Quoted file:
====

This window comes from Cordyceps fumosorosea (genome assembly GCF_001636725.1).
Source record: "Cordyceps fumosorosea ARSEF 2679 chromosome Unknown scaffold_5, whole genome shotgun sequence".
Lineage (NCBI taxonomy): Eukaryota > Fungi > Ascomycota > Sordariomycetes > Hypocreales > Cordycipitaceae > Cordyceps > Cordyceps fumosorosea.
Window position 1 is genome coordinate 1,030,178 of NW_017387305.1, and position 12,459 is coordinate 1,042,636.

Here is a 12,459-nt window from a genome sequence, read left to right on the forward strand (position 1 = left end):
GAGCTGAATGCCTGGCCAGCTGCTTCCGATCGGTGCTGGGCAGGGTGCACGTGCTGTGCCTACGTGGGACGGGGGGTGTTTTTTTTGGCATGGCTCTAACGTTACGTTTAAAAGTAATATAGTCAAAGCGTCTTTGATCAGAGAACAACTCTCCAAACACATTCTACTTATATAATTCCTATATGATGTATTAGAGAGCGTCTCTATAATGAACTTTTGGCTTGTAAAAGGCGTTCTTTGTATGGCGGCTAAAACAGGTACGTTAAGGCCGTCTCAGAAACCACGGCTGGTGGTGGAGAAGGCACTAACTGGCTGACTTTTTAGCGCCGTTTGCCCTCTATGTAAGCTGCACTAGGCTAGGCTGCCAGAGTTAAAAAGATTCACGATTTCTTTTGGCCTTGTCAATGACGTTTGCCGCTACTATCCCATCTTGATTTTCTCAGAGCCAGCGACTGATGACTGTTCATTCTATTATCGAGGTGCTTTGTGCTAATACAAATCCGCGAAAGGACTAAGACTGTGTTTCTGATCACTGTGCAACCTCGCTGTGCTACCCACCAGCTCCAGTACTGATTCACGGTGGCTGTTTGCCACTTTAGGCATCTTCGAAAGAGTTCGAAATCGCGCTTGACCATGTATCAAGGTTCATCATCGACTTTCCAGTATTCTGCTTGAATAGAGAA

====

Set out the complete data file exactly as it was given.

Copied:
This window comes from Cordyceps fumosorosea (genome assembly GCF_001636725.1).
Source record: "Cordyceps fumosorosea ARSEF 2679 chromosome Unknown scaffold_5, whole genome shotgun sequence".
Lineage (NCBI taxonomy): Eukaryota > Fungi > Ascomycota > Sordariomycetes > Hypocreales > Cordycipitaceae > Cordyceps > Cordyceps fumosorosea.
Window position 1 is genome coordinate 1,030,178 of NW_017387305.1, and position 12,459 is coordinate 1,042,636.

Here is a 12,459-nt window from a genome sequence, read left to right on the forward strand (position 1 = left end):
GAGCTGAATGCCTGGCCAGCTGCTTCCGATCGGTGCTGGGCAGGGTGCACGTGCTGTGCCTACGTGGGACGGGGGGTGTTTTTTTTGGCATGGCTCTAACGTTACGTTTAAAAGTAATATAGTCAAAGCGTCTTTGATCAGAGAACAACTCTCCAAACACATTCTACTTATATAATTCCTATATGATGTATTAGAGAGCGTCTCTATAATGAACTTTTGGCTTGTAAAAGGCGTTCTTTGTATGGCGGCTAAAACAGGTACGTTAAGGCCGTCTCAGAAACCACGGCTGGTGGTGGAGAAGGCACTAACTGGCTGACTTTTTAGCGCCGTTTGCCCTCTATGTAAGCTGCACTAGGCTAGGCTGCCAGAGTTAAAAAGATTCACGATTTCTTTTGGCCTTGTCAATGACGTTTGCCGCTACTATCCCATCTTGATTTTCTCAGAGCCAGCGACTGATGACTGTTCATTCTATTATCGAGGTGCTTTGTGCTAATACAAATCCGCGAAAGGACTAAGACTGTGTTTCTGATCACTGTGCAACCTCGCTGTGCTACCCACCAGCTCCAGTACTGATTCACGGTGGCTGTTTGCCACTTTAGGCATCTTCGAAAGAGTTCGAAATCGCGCTTGACCATGTATCAAGGTTCATCATCGACTTTCCAGTATTCTGCTTGAATAGAGAA